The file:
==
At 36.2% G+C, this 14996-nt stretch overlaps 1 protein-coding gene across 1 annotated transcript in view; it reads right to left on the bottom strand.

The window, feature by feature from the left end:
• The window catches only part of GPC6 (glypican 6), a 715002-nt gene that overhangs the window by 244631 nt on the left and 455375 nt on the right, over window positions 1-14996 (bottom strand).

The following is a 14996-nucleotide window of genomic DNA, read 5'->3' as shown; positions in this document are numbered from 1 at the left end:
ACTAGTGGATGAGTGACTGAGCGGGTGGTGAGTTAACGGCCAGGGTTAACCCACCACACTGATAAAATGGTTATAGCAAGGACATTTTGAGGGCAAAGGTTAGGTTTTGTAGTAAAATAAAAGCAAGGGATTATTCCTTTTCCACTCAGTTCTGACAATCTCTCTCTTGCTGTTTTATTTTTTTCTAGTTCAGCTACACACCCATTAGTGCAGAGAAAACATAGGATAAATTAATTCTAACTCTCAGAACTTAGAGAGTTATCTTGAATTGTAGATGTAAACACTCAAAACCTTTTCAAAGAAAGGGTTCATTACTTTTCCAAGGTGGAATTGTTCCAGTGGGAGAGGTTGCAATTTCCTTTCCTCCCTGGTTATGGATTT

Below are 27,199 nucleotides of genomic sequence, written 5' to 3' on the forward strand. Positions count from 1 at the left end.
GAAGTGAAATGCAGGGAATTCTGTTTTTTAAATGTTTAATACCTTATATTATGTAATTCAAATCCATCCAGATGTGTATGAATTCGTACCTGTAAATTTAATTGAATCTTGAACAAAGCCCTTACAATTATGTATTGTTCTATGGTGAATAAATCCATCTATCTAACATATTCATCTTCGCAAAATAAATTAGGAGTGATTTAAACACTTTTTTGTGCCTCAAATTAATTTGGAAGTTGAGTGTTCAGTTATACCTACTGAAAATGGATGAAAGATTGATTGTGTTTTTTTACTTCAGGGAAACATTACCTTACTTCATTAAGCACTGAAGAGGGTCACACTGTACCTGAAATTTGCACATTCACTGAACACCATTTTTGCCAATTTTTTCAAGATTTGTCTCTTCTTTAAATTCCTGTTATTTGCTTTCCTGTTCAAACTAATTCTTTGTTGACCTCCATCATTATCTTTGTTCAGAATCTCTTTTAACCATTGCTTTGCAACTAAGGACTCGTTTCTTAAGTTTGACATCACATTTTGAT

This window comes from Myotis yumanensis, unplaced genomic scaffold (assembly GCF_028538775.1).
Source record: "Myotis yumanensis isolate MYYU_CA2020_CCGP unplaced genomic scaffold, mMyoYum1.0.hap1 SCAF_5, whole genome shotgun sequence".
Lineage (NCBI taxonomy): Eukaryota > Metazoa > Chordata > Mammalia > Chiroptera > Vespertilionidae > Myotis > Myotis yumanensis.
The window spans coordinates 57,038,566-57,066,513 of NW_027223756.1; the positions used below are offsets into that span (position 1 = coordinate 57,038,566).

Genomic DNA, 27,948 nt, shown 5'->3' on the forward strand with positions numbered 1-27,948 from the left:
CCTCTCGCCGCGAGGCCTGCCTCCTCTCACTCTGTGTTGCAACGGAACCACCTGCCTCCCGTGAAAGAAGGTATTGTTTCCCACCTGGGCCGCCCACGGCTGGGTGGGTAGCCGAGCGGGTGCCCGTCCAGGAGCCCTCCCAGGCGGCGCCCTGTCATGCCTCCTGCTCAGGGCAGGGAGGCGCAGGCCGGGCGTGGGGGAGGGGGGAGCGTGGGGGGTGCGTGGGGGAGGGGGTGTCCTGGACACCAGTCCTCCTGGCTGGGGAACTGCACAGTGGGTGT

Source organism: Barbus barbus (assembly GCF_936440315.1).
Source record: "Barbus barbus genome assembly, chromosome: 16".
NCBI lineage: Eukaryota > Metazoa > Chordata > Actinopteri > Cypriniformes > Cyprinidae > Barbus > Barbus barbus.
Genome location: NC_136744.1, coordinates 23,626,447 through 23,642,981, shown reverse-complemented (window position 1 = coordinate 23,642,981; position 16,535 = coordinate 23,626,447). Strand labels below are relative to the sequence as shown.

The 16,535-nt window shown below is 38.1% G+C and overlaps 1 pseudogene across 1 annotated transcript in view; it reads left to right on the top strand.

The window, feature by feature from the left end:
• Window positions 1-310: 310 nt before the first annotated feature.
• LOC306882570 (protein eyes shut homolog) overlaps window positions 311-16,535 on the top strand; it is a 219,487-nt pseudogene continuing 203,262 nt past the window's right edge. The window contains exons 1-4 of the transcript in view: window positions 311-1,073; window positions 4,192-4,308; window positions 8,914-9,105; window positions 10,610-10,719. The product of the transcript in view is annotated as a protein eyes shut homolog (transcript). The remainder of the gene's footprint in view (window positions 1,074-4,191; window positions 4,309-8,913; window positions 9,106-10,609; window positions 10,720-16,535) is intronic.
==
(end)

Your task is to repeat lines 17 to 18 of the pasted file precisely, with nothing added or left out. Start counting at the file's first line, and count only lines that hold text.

Genome location: NC_136744.1, coordinates 23,626,447 through 23,642,981, shown reverse-complemented (window position 1 = coordinate 23,642,981; position 16,535 = coordinate 23,626,447). Strand labels below are relative to the sequence as shown.

The 16,535-nt window shown below is 38.1% G+C and overlaps 1 pseudogene across 1 annotated transcript in view; it reads left to right on the top strand.